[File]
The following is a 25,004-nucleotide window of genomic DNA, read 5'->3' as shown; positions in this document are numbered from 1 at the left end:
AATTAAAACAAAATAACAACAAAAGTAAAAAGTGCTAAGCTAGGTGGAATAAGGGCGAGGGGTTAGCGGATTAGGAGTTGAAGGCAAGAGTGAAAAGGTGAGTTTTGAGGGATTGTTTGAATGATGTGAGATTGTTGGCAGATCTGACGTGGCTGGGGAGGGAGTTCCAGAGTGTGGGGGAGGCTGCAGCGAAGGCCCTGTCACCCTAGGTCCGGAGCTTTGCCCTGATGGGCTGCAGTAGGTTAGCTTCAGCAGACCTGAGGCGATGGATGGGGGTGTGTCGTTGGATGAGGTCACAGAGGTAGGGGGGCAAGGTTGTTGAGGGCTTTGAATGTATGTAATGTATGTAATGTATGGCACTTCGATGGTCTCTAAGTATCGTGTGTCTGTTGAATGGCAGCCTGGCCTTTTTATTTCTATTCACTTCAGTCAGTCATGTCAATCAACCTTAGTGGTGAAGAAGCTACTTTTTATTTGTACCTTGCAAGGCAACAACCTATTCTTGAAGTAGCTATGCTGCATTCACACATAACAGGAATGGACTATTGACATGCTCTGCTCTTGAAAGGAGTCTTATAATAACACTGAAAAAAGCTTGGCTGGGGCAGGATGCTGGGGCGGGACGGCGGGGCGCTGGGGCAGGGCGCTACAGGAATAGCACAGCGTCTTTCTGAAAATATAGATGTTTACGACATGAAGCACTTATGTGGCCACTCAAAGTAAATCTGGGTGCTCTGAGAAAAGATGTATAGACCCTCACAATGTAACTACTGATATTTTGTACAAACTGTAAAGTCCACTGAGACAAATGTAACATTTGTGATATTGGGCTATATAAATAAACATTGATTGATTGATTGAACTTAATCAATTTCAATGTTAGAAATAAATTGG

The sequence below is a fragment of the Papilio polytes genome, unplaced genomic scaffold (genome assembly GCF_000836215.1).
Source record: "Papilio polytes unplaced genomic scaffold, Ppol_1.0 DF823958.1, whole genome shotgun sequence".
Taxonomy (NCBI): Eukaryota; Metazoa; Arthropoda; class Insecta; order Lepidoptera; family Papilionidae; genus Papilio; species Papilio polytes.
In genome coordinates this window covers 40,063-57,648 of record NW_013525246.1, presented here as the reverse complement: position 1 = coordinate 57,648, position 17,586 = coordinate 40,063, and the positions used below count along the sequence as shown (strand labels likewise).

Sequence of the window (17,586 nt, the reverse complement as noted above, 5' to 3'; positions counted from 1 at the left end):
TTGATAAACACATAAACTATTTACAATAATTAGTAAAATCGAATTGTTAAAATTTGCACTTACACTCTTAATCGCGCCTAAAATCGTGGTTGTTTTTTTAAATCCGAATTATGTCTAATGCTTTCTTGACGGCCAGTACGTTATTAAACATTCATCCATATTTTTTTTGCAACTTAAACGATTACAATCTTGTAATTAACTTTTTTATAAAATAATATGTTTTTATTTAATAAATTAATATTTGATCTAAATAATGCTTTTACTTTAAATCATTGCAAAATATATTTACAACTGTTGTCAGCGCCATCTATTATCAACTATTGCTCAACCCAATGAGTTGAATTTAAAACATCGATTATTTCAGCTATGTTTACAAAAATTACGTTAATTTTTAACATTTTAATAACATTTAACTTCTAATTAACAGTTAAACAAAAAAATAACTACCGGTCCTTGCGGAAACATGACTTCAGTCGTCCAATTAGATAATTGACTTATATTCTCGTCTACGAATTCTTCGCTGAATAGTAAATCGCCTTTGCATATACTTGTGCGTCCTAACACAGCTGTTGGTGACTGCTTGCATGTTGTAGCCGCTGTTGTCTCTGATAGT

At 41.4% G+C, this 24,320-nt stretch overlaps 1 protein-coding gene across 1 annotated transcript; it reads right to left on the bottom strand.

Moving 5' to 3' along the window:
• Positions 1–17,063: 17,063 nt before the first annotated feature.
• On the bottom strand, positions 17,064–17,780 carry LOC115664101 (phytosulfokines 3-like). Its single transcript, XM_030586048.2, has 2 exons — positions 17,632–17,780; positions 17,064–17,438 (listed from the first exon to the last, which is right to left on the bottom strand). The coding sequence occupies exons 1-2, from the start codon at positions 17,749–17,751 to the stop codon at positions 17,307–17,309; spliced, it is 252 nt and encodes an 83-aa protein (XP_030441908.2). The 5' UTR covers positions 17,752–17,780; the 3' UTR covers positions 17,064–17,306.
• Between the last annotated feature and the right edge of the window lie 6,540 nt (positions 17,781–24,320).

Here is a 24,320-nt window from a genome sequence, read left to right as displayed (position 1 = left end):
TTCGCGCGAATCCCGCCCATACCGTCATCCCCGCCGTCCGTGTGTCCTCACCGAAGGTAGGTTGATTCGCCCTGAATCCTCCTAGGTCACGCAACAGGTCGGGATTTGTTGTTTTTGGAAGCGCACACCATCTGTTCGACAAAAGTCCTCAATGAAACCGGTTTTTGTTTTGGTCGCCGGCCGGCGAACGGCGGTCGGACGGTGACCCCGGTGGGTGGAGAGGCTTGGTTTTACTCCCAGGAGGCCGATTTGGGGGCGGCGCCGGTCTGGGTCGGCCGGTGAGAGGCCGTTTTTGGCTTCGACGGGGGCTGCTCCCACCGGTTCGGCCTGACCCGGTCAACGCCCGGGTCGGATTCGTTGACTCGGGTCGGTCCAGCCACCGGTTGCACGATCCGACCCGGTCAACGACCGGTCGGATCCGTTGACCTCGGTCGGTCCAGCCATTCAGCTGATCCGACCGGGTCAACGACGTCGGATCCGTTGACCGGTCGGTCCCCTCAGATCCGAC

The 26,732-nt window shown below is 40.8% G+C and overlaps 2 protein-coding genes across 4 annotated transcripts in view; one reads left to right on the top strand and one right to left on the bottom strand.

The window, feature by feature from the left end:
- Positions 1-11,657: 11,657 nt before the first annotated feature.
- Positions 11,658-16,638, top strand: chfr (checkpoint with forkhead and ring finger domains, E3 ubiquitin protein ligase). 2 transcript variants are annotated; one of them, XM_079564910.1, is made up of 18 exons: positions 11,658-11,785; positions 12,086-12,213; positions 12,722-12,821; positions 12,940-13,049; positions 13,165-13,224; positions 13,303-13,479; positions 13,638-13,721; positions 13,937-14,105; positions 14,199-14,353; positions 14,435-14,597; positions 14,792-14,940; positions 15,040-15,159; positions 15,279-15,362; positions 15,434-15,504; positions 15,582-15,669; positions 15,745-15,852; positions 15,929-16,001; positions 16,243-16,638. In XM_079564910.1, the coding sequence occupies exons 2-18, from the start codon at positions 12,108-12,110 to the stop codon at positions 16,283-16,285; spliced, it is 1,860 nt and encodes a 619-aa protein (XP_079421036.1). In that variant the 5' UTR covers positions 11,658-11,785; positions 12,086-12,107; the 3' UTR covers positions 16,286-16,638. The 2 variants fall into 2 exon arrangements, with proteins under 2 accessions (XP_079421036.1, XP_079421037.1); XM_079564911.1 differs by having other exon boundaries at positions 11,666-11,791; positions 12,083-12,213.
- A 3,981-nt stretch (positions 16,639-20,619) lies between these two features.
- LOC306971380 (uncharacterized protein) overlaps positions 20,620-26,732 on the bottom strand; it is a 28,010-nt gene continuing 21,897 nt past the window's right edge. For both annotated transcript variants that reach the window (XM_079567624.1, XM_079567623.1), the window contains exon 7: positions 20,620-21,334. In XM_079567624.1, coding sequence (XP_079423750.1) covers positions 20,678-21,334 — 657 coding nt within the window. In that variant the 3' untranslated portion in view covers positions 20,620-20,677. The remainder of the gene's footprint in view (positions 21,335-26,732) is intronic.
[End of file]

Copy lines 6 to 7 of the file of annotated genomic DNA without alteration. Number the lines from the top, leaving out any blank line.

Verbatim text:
In genome coordinates this window covers 40,063-57,648 of record NW_013525246.1, presented here as the reverse complement: position 1 = coordinate 57,648, position 17,586 = coordinate 40,063, and the positions used below count along the sequence as shown (strand labels likewise).

Sequence of the window (17,586 nt, the reverse complement as noted above, 5' to 3'; positions counted from 1 at the left end):